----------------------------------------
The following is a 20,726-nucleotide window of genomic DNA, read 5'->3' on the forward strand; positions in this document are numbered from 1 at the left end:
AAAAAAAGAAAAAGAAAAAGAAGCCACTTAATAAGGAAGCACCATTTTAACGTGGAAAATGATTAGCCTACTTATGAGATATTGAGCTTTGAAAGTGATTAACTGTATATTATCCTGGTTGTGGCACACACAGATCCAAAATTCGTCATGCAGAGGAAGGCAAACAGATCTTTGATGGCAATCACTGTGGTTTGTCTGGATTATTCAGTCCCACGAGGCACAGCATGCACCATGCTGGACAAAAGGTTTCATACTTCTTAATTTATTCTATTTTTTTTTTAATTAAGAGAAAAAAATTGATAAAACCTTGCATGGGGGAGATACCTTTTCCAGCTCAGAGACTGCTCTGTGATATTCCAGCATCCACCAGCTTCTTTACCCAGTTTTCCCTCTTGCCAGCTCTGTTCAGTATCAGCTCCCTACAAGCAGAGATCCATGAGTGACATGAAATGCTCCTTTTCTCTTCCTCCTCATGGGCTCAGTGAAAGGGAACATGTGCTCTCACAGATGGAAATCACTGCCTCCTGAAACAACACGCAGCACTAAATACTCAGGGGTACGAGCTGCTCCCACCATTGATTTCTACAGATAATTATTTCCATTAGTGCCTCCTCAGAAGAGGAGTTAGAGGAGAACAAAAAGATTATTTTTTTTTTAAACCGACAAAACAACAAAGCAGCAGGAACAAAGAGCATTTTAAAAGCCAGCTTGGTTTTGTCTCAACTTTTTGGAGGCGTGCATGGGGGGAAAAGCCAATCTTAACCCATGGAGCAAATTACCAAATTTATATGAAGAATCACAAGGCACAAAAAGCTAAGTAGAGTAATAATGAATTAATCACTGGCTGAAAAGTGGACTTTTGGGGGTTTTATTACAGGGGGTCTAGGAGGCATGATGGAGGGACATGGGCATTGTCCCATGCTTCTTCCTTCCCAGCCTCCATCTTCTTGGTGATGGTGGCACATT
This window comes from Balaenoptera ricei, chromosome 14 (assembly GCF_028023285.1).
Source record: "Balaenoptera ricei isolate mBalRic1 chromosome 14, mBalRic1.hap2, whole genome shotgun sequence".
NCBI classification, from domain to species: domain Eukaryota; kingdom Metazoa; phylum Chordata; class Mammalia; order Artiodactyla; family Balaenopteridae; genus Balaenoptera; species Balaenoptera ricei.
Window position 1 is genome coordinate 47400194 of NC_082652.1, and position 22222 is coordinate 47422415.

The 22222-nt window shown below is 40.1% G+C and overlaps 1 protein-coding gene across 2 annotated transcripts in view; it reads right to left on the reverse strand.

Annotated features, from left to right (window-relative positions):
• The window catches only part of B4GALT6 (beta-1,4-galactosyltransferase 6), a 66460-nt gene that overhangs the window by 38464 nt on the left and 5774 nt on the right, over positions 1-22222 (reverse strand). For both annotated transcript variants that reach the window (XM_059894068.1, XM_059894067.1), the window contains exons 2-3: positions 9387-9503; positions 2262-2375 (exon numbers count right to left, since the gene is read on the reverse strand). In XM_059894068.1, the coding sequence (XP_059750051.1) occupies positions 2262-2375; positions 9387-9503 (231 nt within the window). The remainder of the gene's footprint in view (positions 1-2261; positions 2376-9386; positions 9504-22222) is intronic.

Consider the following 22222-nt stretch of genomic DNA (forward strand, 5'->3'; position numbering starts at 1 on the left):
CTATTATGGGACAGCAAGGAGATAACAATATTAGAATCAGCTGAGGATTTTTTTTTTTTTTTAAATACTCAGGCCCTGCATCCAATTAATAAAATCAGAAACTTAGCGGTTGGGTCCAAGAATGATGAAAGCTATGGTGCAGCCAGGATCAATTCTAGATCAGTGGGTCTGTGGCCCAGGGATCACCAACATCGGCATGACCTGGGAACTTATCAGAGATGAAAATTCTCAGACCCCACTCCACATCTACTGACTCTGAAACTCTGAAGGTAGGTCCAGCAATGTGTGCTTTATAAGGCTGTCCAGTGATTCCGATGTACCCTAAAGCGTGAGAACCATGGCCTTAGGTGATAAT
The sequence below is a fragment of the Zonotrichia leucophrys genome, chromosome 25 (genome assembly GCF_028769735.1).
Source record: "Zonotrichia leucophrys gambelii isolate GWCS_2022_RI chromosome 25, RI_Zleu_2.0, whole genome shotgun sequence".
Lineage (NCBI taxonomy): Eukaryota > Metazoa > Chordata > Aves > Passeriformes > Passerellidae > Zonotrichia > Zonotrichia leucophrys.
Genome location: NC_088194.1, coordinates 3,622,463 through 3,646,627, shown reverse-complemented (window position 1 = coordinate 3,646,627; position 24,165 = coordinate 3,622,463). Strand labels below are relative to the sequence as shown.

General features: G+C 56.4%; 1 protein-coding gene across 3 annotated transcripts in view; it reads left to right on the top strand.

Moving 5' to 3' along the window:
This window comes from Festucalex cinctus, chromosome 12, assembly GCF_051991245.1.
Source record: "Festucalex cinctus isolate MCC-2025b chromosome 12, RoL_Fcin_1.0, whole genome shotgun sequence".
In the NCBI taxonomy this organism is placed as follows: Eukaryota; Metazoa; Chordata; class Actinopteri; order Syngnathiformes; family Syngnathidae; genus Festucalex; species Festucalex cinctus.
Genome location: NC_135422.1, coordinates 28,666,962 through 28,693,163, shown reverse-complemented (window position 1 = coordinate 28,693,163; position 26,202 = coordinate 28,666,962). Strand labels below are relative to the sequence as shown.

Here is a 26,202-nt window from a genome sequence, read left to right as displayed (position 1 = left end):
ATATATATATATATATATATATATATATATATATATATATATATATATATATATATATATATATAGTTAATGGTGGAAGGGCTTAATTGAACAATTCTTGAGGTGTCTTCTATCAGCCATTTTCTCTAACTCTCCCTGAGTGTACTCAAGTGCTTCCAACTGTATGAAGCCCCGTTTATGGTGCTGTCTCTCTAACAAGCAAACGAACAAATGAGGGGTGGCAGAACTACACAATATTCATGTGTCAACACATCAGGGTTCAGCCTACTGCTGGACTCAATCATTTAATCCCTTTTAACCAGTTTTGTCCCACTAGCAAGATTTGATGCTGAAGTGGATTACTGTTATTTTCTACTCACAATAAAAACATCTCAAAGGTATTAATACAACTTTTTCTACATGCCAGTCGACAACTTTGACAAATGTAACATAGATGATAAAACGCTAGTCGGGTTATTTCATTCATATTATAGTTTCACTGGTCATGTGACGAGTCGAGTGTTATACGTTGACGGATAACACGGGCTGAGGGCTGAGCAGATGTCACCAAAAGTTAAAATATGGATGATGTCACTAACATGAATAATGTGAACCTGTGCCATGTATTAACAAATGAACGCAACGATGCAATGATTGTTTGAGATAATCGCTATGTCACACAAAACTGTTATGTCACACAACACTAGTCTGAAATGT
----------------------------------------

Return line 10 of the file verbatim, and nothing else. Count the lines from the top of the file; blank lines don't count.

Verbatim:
Consider the following 22222-nt stretch of genomic DNA (forward strand, 5'->3'; position numbering starts at 1 on the left):